Cases reported "Poland Syndrome"

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1/102. lower extremity counterpart of the poland syndrome.

    Below-the-knee right leg hypoplasia and ipsilateral toe brachysyndactyly were observed in a 4-year-old female with an otherwise normal phenotype. Electromyographic and nerve conduction studies were normal. The Doppler evaluation was consistent with a 50% reduction in the blood supply from the femoral artery, suggesting vascular disruption as the pathogenic mechanism. Our observations support the hypothesis that a lower extremity counterpart of the poland syndrome does exist and that the extent of limb involvement is dependent on the level of vascular disruption. ( info)

2/102. The occurrence of Poland and Poland-Moebius syndromes in the same family: further evidence of their genetic component.

    The combination of Moebius and Poland anomalies is rarely described in the literature. Some authors believe that this association is an independent syndrome, while others propose that Poland, Moebius and Poland-Moebius are a spectrum of the same condition. Here we report a family where a child has Poland-Moebius syndrome and an aunt is affected with Poland anomaly. This probably represents the second report of possible autosomal dominant transmission of Poland-Moebius syndrome. The presence of contralateral triphalangeal thumb in the proband and in other members of the family can be explained by chance alone or, alternatively, by a pleiotropic expression of this gene. ( info)

3/102. poland syndrome: a case with a combination of syndromes.

    The case of poland syndrome reported incorporates a number of previously unrecorded features: hypoplasia of the left lung and agenesia of the epiglottis in addition to the standard symptoms. The case also presents certain features typical of the Moebius Syndrome. ( info)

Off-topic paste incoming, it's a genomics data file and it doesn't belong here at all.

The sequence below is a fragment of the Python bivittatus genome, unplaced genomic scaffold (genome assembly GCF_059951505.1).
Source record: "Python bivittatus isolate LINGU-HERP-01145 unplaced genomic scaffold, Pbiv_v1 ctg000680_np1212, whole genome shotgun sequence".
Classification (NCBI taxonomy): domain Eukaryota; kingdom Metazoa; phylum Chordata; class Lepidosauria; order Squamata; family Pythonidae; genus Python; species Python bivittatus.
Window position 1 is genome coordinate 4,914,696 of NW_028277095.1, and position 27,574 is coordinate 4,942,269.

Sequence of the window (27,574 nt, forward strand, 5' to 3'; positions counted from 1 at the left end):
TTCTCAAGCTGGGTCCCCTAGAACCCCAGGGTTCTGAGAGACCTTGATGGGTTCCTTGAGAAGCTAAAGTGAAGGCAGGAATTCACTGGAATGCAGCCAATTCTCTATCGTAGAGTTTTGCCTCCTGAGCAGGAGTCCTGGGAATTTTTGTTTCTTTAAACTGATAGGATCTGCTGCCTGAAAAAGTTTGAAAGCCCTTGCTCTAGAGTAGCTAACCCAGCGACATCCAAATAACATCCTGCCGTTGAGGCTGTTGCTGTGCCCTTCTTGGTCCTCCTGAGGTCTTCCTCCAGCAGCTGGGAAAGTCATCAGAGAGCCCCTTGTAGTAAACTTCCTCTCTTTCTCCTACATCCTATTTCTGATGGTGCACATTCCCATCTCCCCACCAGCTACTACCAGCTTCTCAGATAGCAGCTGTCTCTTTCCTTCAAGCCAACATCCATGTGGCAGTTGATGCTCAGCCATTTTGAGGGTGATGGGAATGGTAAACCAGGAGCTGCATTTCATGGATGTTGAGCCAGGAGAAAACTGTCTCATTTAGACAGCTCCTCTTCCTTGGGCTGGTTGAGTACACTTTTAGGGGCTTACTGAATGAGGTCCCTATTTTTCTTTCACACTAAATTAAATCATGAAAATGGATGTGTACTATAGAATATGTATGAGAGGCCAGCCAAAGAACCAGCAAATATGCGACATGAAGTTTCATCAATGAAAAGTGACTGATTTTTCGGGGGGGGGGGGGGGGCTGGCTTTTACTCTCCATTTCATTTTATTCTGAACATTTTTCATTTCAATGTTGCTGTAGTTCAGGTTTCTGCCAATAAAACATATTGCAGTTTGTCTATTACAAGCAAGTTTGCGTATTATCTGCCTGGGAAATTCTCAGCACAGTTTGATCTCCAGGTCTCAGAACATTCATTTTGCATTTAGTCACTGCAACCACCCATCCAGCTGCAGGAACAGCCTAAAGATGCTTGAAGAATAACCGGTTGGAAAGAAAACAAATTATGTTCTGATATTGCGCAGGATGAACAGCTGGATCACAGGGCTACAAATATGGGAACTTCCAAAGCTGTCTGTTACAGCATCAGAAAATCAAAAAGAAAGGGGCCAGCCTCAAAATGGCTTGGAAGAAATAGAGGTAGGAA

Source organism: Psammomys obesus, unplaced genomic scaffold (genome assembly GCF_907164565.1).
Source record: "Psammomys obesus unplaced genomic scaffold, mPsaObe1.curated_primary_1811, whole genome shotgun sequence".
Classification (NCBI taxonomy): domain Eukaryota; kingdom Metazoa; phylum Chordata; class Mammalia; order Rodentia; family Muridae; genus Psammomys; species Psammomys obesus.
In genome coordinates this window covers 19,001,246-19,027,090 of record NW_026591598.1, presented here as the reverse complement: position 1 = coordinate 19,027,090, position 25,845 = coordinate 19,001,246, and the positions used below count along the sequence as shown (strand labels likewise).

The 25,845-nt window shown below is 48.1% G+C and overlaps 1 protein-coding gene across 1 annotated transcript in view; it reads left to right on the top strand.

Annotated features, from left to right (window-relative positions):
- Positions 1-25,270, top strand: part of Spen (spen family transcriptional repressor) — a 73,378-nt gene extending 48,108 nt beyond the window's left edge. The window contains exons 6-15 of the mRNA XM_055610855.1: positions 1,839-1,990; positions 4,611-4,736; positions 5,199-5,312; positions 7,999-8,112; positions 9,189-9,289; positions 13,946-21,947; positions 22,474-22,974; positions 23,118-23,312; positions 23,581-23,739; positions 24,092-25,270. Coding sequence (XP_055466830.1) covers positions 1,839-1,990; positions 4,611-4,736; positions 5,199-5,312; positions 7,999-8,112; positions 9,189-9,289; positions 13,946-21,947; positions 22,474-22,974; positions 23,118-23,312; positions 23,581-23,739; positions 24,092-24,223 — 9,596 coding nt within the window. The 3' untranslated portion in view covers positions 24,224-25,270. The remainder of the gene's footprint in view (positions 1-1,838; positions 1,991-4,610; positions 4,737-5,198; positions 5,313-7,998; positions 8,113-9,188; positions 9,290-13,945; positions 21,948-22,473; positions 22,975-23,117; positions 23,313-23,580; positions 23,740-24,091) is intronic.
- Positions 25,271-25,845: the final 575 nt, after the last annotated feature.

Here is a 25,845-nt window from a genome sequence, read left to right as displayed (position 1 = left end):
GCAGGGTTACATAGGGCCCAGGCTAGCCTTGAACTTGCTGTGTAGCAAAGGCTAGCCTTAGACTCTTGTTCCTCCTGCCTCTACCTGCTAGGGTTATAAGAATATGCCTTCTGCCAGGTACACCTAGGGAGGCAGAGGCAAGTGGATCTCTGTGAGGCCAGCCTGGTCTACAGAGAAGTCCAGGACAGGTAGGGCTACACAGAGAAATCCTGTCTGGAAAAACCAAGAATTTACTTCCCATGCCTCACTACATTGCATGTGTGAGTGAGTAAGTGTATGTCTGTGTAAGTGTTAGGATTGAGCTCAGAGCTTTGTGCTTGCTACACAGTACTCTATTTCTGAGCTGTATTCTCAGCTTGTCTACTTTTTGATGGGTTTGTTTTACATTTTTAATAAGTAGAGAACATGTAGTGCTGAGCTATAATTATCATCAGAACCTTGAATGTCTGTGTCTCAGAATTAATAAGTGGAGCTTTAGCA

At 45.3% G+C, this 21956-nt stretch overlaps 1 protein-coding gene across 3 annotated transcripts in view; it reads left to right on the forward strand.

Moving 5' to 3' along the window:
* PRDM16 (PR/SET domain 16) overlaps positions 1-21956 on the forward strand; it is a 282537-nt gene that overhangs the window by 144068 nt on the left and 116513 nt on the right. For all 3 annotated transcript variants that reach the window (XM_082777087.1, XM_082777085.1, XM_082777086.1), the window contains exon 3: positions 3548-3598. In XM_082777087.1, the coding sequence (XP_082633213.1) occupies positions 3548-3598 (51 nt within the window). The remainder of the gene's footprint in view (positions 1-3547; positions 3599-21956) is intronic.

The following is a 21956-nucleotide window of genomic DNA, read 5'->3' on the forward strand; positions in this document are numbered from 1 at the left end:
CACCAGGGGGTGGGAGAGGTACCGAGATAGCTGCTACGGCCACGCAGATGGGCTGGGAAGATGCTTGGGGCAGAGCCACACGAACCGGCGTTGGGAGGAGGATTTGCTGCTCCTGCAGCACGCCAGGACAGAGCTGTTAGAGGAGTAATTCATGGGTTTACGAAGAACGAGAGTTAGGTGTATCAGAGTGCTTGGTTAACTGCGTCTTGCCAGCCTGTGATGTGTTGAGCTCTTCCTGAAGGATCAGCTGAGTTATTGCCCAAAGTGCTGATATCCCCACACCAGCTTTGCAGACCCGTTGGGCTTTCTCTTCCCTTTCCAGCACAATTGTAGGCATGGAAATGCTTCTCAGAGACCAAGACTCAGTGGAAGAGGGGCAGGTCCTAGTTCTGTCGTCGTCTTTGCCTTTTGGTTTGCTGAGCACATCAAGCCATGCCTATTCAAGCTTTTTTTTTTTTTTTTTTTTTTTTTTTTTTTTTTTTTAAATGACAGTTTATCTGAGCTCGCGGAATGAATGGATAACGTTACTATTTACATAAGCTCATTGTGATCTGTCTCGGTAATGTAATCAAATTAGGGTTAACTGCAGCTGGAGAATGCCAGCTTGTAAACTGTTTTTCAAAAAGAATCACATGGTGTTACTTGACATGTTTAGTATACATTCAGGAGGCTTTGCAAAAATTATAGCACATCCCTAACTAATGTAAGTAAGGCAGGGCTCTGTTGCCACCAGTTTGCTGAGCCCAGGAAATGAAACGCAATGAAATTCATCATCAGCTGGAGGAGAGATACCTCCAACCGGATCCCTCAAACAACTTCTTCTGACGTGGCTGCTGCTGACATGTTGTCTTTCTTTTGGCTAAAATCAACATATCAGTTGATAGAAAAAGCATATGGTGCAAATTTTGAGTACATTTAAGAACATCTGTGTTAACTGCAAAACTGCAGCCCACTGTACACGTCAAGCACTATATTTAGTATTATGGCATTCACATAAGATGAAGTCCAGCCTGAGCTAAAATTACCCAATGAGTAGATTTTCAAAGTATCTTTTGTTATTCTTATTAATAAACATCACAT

4/102. breast cancer in poland syndrome.

    A 33-year-old African-American woman with a severe manifestation of poland syndrome developed breast cancer in the ipsilateral breast. She had a severely hypoplastic upper extremity, including symbrachydactyly, and a hypoplastic forearm and upper arm. In addition, she lacked the sternal origin of the pectoralis muscle. She had a very small nipple-areola complex and no axillary hair. This is the first case report of breast cancer developing in the ipsilateral breast of a patient with poland syndrome. ( info)

5/102. Poland sequence: two unusual cases and brief review of the literature.

    Poland Sequence consists of a congenital absence of the pectoralis major muscle. Classically, the sequence also includes ipsilateral hand anomalies. Identified patients may be screened for renal and other anomalies. The condition results in physical and cosmetic disabilities which can be treated if properly triaged. The chest wall anatomy may be delineated with computed tomography and MRI if surgery is planned. Two cases with unusual findings including lumbosacral spine malformation and contralateral hand syndactyly are presented. ( info)

6/102. Microneurovascular transfer of contralateral latissimus dorsi in Poland's syndrome.

    A 2-year-old girl with Poland's syndrome presented with syndactyly of the first, second and third webs of the left hand and ipsilateral absence of the sternocostal portion of pectoralis major. Latissimus dorsi on the same side was also absent. A microvascular free contralateral latissimus dorsi muscle transfer was undertaken to reconstruct the chest wall and anterior axillary fold. The transfer was innervated by intercostal nerve transfer and produced a neuromuscular unit of good aesthetic appearance and function. ( info)